Irritable Bowel Syndrome: FAQ

All the facts you need to know about irritable bowel sydrome.

What is irritable bowel syndrome (IBS)?

Irritable bowel syndrome (also called IBS) is a chronic disease of the large intestine (also called the colon).  Its primary symptoms include abdominal pain, constipation, and/or diarrhea, and – in addition to the common cold – it is one of the most common causes of people missing work.  Doctors aren’t sure exactly what causes IBS, and as a chronic condition, it cannot be fully cured.  However, if you think you might have IBS, there are some things you might be able to do to make life easier, so it is always important to stay as informed as possible about the disease.

More: The Plan for Irritable Bowel Syndrome


Who is at risk of developing IBS?

Anybody can have IBS but you are at a greater risk if you are under the age of 50, if you are a female, or if you have a family history of IBS.  Mental health is also closely linked to IBS, so if you suffer from anxiety, depression, or have experienced abuse in the past, you may be at risk of developing IBS.

What causes IBS?

Nobody really knows what causes IBS, but there are lots of likely theories.  Since IBS presents with constipation and diarrhea, it is likely that muscle contractions in the intestines play an important role.  Similarly, inflammation in the intestines or aberrant nervous system signals might contribute to the disease.  Also, anything that changes in your gut can precipitate IBS, so you might get it from an infection, from eating certain kinds of foods, or from a change in your gut flora – the bacteria that are always living inside of you.

More: Quiz: Do You Have IBS and Not Know It?

What are the symptoms of IBS?

IBS causes abdominal pain, bloating, constipation, and diarrhea.  There are actually three different types of IBS, depending on what your primary symptoms are.  You have IBS-D when your primary symptom is diarrhea.  You have IBS-C when your primary symptom is constipation.  If you have both, you may have IBS-A, also known as IBS-M.

How is IBS diagnosed?

Clinicians used to think of IBS as a “diagnosis of exclusion” – that is, once every other possible cause of your symptoms is ruled out, you may be diagnosed with IBS.  However, nowadays there are two main diagnostic criteria that your doctor may consider when trying to figure out what you have.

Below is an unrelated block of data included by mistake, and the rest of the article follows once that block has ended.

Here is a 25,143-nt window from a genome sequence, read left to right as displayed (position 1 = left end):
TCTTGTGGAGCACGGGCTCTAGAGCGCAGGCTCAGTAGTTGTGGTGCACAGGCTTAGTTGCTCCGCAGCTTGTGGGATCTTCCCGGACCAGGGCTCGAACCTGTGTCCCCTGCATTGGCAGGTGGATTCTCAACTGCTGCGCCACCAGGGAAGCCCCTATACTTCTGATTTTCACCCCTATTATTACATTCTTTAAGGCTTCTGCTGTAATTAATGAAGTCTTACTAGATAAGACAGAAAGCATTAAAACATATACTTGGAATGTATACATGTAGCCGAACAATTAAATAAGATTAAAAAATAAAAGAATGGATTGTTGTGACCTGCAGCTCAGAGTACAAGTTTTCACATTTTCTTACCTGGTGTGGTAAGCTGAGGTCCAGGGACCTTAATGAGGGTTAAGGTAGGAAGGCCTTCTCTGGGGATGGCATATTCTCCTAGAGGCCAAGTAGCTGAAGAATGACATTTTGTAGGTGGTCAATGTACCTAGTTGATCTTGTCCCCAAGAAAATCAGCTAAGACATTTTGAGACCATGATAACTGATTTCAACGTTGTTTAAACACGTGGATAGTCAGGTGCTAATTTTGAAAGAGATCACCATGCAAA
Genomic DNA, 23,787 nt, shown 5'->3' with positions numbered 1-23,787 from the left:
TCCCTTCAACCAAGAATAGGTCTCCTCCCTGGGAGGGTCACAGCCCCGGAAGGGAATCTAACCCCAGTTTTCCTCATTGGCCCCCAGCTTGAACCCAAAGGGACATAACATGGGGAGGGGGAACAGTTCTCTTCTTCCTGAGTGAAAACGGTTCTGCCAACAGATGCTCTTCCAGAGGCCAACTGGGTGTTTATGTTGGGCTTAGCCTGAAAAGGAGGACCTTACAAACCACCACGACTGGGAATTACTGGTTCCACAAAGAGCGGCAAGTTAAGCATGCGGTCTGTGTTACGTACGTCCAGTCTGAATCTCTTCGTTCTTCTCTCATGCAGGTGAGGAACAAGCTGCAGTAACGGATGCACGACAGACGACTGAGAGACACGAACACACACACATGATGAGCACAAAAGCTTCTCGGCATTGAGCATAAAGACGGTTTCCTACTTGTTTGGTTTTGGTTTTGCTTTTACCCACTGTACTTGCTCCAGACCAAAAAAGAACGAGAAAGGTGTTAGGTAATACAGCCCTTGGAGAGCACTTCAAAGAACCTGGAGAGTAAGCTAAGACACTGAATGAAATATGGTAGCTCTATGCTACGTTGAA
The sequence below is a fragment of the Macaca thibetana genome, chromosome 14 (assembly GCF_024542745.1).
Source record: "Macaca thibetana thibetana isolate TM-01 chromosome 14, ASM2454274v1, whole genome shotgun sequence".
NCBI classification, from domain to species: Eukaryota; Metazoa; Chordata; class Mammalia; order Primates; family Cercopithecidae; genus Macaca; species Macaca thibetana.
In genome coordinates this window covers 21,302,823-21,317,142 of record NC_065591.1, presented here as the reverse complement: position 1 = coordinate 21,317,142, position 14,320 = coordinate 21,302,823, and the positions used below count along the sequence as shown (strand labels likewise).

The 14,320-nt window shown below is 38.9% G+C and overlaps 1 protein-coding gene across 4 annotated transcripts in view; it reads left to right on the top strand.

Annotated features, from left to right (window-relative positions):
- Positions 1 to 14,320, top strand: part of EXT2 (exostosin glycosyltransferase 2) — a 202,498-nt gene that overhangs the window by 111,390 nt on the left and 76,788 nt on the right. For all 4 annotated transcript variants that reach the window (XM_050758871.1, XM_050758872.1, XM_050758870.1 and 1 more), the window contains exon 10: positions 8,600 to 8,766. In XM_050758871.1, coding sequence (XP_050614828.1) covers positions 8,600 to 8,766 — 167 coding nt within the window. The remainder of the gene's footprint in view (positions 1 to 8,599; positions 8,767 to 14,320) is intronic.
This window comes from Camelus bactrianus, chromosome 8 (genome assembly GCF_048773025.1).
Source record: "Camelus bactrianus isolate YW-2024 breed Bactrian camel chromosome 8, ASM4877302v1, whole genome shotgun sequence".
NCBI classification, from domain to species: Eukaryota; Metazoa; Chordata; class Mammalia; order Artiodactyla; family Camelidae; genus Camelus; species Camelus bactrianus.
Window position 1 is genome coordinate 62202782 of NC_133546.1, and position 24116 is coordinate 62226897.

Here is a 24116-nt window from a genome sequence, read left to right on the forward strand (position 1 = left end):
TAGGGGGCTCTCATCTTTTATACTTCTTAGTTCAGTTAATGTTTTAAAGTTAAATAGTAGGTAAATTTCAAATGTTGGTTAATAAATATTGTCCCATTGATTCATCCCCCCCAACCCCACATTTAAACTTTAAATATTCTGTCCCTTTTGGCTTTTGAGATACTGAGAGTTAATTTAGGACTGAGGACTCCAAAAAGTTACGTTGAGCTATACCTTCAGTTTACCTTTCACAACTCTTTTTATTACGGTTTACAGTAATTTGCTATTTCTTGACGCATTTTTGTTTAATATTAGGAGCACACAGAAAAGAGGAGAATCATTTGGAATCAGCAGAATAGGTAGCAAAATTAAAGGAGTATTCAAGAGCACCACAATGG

The Rome III Diagnostic Criteria:  To fulfill these criteria, you must have recurrent abdominal pain/discomfort for at least three days/month for the past three months.  Plus, you need to have two or more of the following:

  • Improvement of symptoms with defecation
  • Onset of symptoms is associated with a change in stool frequency
  • Onset of symptoms is associated with a change in stool appearance

The Manning Criteria:  To fulfill these criteria, you must have three or more of the following:

  • Onset of pain linked to more frequent bowel movements
  • Loose stool associated with onset of pain
  • Pain relieved by defecation
  • Abdominal bloating
  • Feeling of incomplete evacuation more than 25 percent of the time
  • Diarrhea with mucus more than 25 percent of the time

Additionally, to fulfill these criteria you may not have any of the following:

  • Age >50
  • Weight loss
  • Blood in your stool
  • Anemia
  • Fever

More: The Gut-Check Plan to Heal IBS

How is IBS treated?

There are three main branches to how IBS is treated.  First, changes should be made to your diet and lifestyle.  This includes avoiding trigger foods, eating lots of fiber, and getting enough sleep and exercise.  Second, you can take medications to treat the symptoms of IBS.  This includes laxatives, pain medications, anticholinergic medications (which can decrease bowel spasms), and antidepressants.  Third, there are some medications that are specifically intended for people with IBS – you can ask your doctor more about which might be best for you.

I’m taking other medications. Could they be impacting my IBS?

Certain medications may have side effects such as abdominal pain, constipation, and diarrhea, even if you don’t have IBS.  It is best for you to ask your doctor if you think any of the medications you are taking are impacting your IBS.

I have IBS – what should I eat?

A diet high in fiber is great for anybody with IBS.  Try adding more whole grains, fruits, vegetables, and beans to your daily routine.  In addition, try to keep track of the foods that exacerbate your symptoms and the foods that make you feel better.  You can keep a journal of your “safe foods” and try to always stick with those for every meal.

What’s the difference between IBS and IBD?

You may sometimes hear people getting confused between IBS and IBD, but these diseases are very different from one another.  While IBS stands for Irritable Bowel Syndrome, IBD stands for Inflammatory Bowel Disease.  There are two main types of IBD, ulcerative colitis and Crohn’s disease.  While some of the symptoms may overlap with IBS, ulcerative colitis and Crohn’s disease are actually disorders of your immune system and may include much worse symptoms, even requiring surgery to remove parts of the intestines.  When diagnosing you with IBS, your doctor may first try to make sure you don’t actually have IBD instead.

Is IBS the same as celiac disease?

Although some symptoms may overlap, IBS is also different from celiac disease.  Celiac disease is an autoimmune disorder that damages the small intestine.  This occurs whenever affected people eat gluten, a protein found in certain grains.  A simple blood test may be able to tell you if you have celiac disease, and if you do it is important that you avoid eating gluten altogether.

More: 6 Mistakes You're Making on a Gluten-Free Diet

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